The microcontroller is mounted in a socket, so that the components that support it can be mounted underneath including the 10uF bypass capacitor, 12Mhz crystal with two 22uF loads to ground. The remainder of the pins are used to drive the cathodes of the 16-LEDs directly. This arrangement has no explicit current limiting, so it relies on two facts to establish a “safe” level – namely that the microcontroller pin voltage would not be exactly zero volts at low if passing any decent level of current due to its internal resistance, and the fact that with the 1N4007 diode adding voltage drop from the 3V input cells, if the current was to reach a high-ish level, the 1N4007 would drop an additional 0.5-1V, and given the LEDs only reach their full 20mA current at about 1.8V, this all “works out conveniently”. I suspect the 16-LEDs are connected to sequentially numbered bits on two of the four ports on the AT89S52 which would ease programming requirements.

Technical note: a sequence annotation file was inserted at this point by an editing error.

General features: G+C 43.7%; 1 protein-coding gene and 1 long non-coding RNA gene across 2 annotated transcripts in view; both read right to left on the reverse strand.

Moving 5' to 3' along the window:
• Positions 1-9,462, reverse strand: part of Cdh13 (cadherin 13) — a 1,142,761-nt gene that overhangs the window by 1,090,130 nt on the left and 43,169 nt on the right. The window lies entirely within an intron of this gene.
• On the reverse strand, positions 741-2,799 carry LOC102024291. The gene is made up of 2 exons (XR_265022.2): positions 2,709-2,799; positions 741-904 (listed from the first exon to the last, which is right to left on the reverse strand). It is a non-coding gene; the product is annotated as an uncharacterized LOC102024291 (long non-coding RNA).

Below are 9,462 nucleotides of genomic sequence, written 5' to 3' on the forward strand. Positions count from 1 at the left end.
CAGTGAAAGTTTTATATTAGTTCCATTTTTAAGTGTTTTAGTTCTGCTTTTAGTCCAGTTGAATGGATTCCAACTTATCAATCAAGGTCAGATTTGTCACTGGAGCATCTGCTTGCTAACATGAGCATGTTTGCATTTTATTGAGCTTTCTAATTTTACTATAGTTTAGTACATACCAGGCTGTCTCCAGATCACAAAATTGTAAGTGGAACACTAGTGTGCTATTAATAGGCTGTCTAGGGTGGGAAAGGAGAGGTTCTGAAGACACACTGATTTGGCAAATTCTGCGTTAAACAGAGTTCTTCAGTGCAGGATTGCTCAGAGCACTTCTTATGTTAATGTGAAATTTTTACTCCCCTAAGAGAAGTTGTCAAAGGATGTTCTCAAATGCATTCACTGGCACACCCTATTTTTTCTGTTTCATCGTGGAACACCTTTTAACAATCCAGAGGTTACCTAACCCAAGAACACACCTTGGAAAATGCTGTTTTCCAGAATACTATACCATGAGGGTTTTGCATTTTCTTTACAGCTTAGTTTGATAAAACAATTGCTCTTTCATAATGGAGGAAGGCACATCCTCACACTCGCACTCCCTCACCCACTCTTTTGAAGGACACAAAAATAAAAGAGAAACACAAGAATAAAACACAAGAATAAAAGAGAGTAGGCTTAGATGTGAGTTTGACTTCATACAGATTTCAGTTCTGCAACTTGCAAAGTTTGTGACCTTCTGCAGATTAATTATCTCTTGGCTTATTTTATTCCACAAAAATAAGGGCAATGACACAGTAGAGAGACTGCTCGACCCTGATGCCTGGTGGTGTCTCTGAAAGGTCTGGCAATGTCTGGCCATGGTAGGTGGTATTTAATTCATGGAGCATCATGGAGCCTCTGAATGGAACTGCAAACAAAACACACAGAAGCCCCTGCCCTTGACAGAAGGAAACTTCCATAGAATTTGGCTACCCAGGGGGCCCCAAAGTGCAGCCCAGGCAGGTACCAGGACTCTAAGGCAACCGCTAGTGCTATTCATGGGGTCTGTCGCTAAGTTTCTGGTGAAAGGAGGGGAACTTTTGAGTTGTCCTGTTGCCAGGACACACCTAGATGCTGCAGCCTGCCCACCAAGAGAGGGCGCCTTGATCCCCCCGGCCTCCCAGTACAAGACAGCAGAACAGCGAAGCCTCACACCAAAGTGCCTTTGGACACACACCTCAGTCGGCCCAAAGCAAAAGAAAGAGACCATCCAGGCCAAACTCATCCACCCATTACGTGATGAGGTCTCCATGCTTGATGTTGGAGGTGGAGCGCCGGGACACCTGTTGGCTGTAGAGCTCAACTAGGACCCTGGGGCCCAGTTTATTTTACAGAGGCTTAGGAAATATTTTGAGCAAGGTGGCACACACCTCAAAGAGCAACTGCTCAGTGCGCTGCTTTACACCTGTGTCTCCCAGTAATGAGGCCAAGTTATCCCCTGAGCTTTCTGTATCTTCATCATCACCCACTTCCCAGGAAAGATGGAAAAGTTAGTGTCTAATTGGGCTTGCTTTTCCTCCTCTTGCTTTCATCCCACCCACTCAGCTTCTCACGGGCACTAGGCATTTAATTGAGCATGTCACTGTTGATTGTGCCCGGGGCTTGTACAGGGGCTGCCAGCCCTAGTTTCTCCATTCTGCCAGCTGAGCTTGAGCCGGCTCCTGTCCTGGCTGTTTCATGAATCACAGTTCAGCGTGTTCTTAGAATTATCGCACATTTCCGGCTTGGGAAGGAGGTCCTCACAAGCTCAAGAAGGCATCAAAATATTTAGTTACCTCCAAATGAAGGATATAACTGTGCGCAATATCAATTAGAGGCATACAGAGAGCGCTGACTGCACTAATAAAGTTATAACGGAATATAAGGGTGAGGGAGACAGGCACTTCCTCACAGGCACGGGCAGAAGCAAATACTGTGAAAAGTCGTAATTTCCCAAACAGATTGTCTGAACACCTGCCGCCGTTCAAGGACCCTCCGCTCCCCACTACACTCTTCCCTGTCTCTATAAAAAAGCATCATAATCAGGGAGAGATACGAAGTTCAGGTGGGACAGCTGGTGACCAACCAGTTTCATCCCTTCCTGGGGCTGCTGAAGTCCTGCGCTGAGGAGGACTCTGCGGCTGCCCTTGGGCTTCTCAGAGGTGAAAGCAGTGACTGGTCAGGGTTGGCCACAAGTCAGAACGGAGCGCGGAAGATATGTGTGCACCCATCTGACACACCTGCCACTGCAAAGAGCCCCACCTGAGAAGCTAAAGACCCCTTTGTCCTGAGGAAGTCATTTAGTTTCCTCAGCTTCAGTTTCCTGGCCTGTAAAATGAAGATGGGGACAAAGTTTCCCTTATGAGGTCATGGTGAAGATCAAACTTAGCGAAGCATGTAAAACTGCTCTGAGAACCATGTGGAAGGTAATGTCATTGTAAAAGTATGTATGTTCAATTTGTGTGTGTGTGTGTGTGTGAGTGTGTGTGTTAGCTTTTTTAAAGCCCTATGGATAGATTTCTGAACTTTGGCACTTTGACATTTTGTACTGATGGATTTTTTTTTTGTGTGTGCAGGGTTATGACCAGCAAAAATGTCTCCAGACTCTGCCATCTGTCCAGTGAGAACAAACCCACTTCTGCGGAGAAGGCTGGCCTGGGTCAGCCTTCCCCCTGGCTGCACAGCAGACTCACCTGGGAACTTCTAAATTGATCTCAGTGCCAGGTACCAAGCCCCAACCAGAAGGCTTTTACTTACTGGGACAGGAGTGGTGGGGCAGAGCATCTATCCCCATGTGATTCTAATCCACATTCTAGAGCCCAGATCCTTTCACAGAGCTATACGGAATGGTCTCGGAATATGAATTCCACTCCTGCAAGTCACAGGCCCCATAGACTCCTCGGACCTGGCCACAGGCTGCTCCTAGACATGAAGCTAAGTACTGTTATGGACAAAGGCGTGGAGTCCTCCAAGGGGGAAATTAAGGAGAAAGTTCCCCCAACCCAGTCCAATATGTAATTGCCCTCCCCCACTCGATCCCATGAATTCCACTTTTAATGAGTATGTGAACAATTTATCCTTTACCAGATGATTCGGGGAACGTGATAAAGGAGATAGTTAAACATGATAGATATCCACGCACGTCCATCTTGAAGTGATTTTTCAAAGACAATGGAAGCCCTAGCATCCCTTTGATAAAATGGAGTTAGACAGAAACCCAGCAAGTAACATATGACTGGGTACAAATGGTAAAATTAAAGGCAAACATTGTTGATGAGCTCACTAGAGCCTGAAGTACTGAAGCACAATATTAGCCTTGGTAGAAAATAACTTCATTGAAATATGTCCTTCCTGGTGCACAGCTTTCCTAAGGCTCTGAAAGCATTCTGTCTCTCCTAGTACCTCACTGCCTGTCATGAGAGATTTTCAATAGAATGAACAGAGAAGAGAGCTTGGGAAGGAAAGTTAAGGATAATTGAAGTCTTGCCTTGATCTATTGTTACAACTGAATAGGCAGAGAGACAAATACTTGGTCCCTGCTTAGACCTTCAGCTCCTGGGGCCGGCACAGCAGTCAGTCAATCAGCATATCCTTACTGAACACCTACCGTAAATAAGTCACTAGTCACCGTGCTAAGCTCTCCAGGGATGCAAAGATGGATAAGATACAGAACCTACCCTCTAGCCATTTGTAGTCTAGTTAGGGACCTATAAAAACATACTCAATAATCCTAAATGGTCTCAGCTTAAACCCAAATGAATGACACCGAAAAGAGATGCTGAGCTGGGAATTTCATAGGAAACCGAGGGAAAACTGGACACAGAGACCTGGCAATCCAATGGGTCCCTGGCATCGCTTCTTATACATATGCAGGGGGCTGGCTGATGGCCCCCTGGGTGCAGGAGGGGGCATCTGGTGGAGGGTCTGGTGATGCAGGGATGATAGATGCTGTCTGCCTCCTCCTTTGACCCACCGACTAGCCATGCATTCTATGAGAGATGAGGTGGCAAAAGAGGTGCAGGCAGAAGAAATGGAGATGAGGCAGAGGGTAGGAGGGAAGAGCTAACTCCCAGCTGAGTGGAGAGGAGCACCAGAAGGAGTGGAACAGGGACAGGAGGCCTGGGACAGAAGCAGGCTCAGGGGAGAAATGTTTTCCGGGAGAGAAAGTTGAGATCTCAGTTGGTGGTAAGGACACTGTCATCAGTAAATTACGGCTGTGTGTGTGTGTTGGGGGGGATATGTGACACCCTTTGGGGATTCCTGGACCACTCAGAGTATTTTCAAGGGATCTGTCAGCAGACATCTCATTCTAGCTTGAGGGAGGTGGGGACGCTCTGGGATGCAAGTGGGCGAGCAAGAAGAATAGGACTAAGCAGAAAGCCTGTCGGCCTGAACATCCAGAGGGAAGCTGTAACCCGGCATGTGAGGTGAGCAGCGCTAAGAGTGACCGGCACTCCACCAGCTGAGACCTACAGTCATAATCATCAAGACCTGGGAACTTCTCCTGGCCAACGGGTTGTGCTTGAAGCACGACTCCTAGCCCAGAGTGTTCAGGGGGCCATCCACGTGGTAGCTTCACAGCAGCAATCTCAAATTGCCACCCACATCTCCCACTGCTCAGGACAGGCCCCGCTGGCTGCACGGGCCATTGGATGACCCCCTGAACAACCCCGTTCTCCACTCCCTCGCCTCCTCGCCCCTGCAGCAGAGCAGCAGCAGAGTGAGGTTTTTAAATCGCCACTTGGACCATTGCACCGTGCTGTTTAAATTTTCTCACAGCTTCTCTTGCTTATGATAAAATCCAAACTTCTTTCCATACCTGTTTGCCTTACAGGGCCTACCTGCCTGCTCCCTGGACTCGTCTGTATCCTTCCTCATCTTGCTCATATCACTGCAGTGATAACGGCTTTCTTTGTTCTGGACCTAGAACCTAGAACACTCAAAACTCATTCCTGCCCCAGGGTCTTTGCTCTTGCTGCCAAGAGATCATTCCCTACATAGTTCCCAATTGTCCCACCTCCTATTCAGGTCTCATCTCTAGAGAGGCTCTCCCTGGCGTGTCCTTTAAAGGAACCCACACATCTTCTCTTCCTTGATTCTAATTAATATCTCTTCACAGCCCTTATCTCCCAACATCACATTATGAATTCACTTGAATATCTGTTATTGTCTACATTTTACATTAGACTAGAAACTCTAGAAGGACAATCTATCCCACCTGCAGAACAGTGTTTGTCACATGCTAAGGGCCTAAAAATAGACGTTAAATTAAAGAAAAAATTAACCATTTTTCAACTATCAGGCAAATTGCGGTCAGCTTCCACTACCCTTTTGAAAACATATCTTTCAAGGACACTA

Nine pins on the AT89S52 remain unused, but this may just be because it was designed to use two-ports (8-bits each) for data-handling simplicity and reduce the cost/complexity of the kit. Maybe a third port could be used to add another eight LEDs as per the LED Heart design, but this might also mean that the total current limitations need to be more carefully adhered to.
The shake switch itself is a fairly simple device, consisting of a spring and a “contact”. When shaken, the spring deforms and touches the contact, closing the circuit and starting off the procedure that “blurts” out the LED light pattern.
Dumping the Chip
Just like the other AT89S52-based projects, the chip had no protection whatsoever, so its contents could be dumped directly. The image of the memory is here. The code appears to utilize just 1354 bytes of 8192 bytes available (16.6% usage), so they could have used a smaller chip or put in more modes or a better program in the first place.